I have also been thinking about the issue of writing about subtle things in memoir.
Usually *what* has happened in a person's life is what sells - and compels - memoir.
It's about a particular theme, about a specific event.
Generally, it is understood that the more "literary" a memoir is, the less "drama-seeking" it is. For instance, memoir based on dramatic lives, by people like James Frey or Augusten Burroughs - is often juxtaposed against the more "writing for writing's sake" memoir of Paul Auster or Vladamir Nabakov.
Regardless of whether or not a memoir is big on events or more on the language or psychology, we still need subtlety. This means small memories and details, minor scenes, focusing on the mundane, even within a dramatic moment of revelation. It also means making those parts so exciting that instead of making us tap our feet while waiting for the next big scene, we are juicily captured into every moment, regardless of dramatic weight.
Often students struggle with writing the big, hard stuff. The things they have never told anyone - the process of writing around it, again and again until they can write it, then write it clean. It's a powerful, spinning and struggling process, and one I have watched again and again. But then what? You get that nugget polished and it covers just a few pages. What you thought your story was - to be frank - is barely anything. Not enough for a memoir.
Here are two student writings that do a wonderful job of talking about something incredibly subtle and mundane, while totally universal: sleep.
They have different writing styles, and yet both strike important chords - details, minutiae, a feeling of being in their bodies with their small struggles and joys. Both also completely followed their minds - letting the free-association of a dream-like state carry them through the non-story story they were telling. Both also show us strong senses of place - sleepscapes and mindscapes that really carry us into their experience.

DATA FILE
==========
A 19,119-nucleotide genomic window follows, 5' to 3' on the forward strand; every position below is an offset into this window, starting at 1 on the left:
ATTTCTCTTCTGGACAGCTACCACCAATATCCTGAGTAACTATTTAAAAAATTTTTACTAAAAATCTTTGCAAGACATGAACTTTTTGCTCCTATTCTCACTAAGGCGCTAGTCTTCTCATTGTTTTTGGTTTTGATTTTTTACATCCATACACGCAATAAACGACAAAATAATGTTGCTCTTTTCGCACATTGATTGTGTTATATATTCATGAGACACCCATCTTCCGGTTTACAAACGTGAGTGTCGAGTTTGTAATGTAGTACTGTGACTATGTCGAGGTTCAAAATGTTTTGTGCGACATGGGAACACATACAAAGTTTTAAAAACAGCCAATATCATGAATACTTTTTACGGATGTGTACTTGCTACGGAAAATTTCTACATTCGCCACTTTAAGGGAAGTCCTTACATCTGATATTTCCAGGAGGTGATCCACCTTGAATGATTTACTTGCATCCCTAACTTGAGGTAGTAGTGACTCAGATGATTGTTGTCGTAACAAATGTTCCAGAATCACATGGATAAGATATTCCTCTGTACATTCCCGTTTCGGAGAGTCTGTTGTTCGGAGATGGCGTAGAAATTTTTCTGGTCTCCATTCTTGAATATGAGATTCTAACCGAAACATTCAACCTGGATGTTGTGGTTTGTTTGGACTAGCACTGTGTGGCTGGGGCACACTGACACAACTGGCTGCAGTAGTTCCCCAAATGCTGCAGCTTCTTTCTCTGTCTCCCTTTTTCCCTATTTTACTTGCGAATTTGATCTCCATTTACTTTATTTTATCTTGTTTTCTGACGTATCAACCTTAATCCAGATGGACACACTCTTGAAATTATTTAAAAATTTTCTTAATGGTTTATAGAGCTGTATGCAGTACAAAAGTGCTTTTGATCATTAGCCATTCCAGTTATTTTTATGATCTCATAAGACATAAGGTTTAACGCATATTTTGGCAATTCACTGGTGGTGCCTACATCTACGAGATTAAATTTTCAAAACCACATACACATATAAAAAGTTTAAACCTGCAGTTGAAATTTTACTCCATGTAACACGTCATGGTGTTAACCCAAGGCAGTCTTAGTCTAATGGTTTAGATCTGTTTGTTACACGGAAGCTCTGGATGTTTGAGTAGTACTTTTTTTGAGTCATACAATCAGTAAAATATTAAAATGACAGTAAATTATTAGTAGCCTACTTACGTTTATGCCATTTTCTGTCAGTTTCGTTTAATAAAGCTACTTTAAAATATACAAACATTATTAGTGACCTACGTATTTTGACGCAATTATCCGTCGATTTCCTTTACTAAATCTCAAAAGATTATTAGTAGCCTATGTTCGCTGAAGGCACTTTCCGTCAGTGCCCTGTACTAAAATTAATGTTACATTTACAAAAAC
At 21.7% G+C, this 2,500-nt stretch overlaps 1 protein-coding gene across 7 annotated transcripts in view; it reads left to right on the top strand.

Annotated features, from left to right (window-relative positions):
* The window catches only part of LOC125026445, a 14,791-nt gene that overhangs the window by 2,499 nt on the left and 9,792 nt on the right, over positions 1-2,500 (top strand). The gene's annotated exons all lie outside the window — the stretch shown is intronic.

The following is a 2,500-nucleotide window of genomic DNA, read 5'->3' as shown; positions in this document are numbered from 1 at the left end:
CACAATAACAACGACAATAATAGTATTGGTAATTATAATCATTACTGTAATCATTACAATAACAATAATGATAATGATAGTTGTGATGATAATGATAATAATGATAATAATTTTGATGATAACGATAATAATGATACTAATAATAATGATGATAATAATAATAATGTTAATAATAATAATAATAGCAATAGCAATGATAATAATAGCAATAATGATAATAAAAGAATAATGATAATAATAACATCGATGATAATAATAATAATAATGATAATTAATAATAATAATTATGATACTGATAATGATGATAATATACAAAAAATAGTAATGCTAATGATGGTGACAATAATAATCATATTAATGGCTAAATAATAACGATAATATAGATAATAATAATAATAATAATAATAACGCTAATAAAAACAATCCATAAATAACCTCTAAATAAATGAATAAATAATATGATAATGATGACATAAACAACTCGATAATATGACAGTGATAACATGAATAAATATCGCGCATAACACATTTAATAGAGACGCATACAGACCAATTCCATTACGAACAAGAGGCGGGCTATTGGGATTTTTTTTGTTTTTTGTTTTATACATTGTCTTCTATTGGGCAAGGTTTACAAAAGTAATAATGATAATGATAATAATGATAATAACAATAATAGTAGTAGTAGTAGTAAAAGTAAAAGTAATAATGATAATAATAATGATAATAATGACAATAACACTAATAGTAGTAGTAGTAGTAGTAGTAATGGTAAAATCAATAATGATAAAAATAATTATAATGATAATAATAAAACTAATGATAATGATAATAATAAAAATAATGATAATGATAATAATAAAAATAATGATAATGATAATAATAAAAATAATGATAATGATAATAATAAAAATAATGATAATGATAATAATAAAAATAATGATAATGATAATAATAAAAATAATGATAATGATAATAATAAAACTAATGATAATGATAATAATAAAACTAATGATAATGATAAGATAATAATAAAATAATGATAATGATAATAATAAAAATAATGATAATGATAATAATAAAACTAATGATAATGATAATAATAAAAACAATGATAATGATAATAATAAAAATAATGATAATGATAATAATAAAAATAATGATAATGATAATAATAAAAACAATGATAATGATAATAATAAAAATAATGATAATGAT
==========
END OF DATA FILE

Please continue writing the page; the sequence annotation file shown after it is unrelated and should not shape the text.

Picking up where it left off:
If either were writing longer memoirs, these hidden messages from beyond would make for wonderful writing that could layer the subtleties and build to whatever larger climaxes the "plot" of their stories contain. Resistance and control are also huge themes that arose in everyone's writings on sleep last week. Powerful threads to fit into any main plot in memoir.
This kind of writing - about the almost-nothing of sleep - is totally crucial for any good memoir.
Both writings are relatively unedited - excerpted "fresh and hot" from the page right after they wrote them, upon my insistence. Enjoy.
Counting the hours between turning out the light and falling asleep. Counting the different ways I can solve the problem of restless legs or restless nerve endings, or hyper-alert nerves. Counting the different kinds of pills in the dresser drawer that might solve the problem on this particular night. Most were prescribed for something else – a pharmacist’s nightmare: my own little pharmacy in my bedroom.
Some of those pills have been around for years. But each time the problem arises, it feels a little different, so I might choose half of this or half of that. Usually only half, and I will take it with a mug of herb tea in the possibly mistaken belief that the hot liquid will make the pill dissolve faster and enter my bloodstream sooner. What do I know about the bloodstream?